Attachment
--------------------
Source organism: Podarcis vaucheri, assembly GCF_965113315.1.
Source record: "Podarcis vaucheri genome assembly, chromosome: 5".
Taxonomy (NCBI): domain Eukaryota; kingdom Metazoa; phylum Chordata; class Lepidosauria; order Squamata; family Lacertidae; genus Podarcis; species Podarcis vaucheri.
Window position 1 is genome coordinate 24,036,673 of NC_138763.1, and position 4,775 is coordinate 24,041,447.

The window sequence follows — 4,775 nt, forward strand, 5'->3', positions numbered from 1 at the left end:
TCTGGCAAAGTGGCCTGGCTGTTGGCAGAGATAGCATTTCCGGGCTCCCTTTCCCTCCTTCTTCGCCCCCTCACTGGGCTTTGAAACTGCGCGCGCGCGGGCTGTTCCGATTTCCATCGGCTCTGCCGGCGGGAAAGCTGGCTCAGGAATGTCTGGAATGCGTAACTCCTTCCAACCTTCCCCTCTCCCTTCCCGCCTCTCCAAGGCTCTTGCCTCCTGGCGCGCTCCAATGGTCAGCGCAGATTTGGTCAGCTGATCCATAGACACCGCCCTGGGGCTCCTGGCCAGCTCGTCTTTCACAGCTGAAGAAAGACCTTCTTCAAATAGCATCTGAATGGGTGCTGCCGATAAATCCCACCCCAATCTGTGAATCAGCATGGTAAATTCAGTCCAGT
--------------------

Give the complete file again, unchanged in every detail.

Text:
Source organism: Podarcis vaucheri, assembly GCF_965113315.1.
Source record: "Podarcis vaucheri genome assembly, chromosome: 5".
Taxonomy (NCBI): domain Eukaryota; kingdom Metazoa; phylum Chordata; class Lepidosauria; order Squamata; family Lacertidae; genus Podarcis; species Podarcis vaucheri.
Window position 1 is genome coordinate 24,036,673 of NC_138763.1, and position 4,775 is coordinate 24,041,447.

The window sequence follows — 4,775 nt, forward strand, 5'->3', positions numbered from 1 at the left end:
TCTGGCAAAGTGGCCTGGCTGTTGGCAGAGATAGCATTTCCGGGCTCCCTTTCCCTCCTTCTTCGCCCCCTCACTGGGCTTTGAAACTGCGCGCGCGCGGGCTGTTCCGATTTCCATCGGCTCTGCCGGCGGGAAAGCTGGCTCAGGAATGTCTGGAATGCGTAACTCCTTCCAACCTTCCCCTCTCCCTTCCCGCCTCTCCAAGGCTCTTGCCTCCTGGCGCGCTCCAATGGTCAGCGCAGATTTGGTCAGCTGATCCATAGACACCGCCCTGGGGCTCCTGGCCAGCTCGTCTTTCACAGCTGAAGAAAGACCTTCTTCAAATAGCATCTGAATGGGTGCTGCCGATAAATCCCACCCCAATCTGTGAATCAGCATGGTAAATTCAGTCCAGT